Taiwan’s Voters Pull Plug on Energy Sources
An overenthusiastic electorate appears to have shattered Taiwan’s energy policy with referendum results that have stipulated the end of the end of nuclear power generation and obliged the government to shelve additional coal-fired plants over air-pollution and electricity shortage concerns. Opposition to wind and solar power facilities as well as additional LNG terminals and storage tanks is also high.
Accompanying the November 27 elections in which the ruling Democratic Progressive Party was drubbed, with the Kuomintang winning 13 jurisdictions while the DPP won only six, voters put 10 referenda on the ballot dealing with gay rights and other issues in addition to the energy measures. The ones dealing with power succeeded in stipulating that thermal power plants should cut their output by at least 1 percent per year, that Taiwan establish an energy policy not to build any new coal-fired plants, that foods from Japanese areas affected by the 2011 Fukushima earthquake and nuclear plant meltdown should continue to be banned, and that an earlier edict that all nuclear plants cease operations in Taiwan by 2025 is nullified.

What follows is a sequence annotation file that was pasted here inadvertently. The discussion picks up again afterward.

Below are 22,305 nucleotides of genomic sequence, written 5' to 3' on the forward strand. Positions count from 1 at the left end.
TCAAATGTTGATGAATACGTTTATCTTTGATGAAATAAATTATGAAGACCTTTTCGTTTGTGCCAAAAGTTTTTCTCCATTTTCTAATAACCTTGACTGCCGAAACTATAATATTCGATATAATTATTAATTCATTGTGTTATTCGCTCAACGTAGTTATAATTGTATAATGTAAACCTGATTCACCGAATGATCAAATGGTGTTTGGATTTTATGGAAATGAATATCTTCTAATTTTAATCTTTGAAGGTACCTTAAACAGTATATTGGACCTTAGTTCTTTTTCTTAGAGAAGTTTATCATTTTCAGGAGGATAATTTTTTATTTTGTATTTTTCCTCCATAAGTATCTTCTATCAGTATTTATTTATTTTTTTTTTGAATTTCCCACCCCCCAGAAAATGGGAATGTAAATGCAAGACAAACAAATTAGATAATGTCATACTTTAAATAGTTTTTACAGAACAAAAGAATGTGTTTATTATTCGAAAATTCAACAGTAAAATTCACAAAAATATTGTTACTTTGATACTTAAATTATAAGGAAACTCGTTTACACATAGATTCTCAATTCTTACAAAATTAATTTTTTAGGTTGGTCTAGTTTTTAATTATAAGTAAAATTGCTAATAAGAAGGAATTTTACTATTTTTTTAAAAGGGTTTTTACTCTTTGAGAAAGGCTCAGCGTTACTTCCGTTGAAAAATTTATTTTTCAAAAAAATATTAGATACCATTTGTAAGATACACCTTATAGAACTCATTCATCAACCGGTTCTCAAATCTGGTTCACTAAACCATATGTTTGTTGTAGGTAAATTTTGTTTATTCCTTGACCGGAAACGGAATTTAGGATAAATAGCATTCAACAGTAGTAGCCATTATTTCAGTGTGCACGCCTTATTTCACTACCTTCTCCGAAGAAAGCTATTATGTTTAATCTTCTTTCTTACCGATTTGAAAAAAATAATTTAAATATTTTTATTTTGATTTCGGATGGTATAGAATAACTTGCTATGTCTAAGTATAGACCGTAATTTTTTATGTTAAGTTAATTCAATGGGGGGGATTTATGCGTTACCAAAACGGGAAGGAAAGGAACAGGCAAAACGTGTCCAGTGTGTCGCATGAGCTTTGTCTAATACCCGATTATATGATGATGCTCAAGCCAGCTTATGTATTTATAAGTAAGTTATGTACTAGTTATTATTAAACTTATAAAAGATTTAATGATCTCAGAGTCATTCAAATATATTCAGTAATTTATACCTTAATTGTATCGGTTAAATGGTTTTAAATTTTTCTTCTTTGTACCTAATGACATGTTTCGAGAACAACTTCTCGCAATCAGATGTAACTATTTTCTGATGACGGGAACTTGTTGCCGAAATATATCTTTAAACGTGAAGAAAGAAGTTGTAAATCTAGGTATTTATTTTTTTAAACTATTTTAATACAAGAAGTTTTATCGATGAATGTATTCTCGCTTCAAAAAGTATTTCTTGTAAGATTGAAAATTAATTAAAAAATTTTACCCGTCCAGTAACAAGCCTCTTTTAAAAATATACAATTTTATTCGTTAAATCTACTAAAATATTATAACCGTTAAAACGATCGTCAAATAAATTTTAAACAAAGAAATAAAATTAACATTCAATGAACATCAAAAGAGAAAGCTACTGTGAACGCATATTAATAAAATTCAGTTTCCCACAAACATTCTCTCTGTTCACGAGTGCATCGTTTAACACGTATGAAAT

The four passed resoundingly, leaving the government with daunting stumbling blocks in every direction.
To begin with, two of Taiwan’s three existing nuclear power plants can neither simply keep running beyond 2025 nor be decommissioned, owing to a lack of interim storage facilities for spent fuel rods. Any extension of service life or decommissioning would entail removing the spent fuel rods from the reactors to on-site interim storages, but local government is withholding permits over fears that “interim” would turn into “permanent,” given that Taiwan has yet to find a final disposal site. Its only existing one, on outlying Orchid Island, hasn’t accepted additional nuclear waste since 1996.